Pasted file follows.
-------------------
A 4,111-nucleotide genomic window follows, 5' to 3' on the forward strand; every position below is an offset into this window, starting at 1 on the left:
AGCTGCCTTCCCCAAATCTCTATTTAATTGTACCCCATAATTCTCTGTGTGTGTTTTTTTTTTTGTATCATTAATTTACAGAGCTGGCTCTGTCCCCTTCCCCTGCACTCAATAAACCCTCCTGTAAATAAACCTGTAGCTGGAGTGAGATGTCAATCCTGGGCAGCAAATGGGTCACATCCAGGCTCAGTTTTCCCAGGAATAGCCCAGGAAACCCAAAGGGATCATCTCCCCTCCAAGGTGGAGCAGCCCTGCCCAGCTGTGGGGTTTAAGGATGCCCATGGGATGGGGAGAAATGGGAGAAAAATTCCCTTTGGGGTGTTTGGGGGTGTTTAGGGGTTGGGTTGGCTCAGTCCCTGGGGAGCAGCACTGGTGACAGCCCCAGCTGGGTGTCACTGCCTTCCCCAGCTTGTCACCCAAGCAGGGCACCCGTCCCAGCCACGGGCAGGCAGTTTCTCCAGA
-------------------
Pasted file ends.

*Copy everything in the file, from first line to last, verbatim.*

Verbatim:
A 4,111-nucleotide genomic window follows, 5' to 3' on the forward strand; every position below is an offset into this window, starting at 1 on the left:
AGCTGCCTTCCCCAAATCTCTATTTAATTGTACCCCATAATTCTCTGTGTGTGTTTTTTTTTTTGTATCATTAATTTACAGAGCTGGCTCTGTCCCCTTCCCCTGCACTCAATAAACCCTCCTGTAAATAAACCTGTAGCTGGAGTGAGATGTCAATCCTGGGCAGCAAATGGGTCACATCCAGGCTCAGTTTTCCCAGGAATAGCCCAGGAAACCCAAAGGGATCATCTCCCCTCCAAGGTGGAGCAGCCCTGCCCAGCTGTGGGGTTTAAGGATGCCCATGGGATGGGGAGAAATGGGAGAAAAATTCCCTTTGGGGTGTTTGGGGGTGTTTAGGGGTTGGGTTGGCTCAGTCCCTGGGGAGCAGCACTGGTGACAGCCCCAGCTGGGTGTCACTGCCTTCCCCAGCTTGTCACCCAAGCAGGGCACCCGTCCCAGCCACGGGCAGGCAGTTTCTCCAGA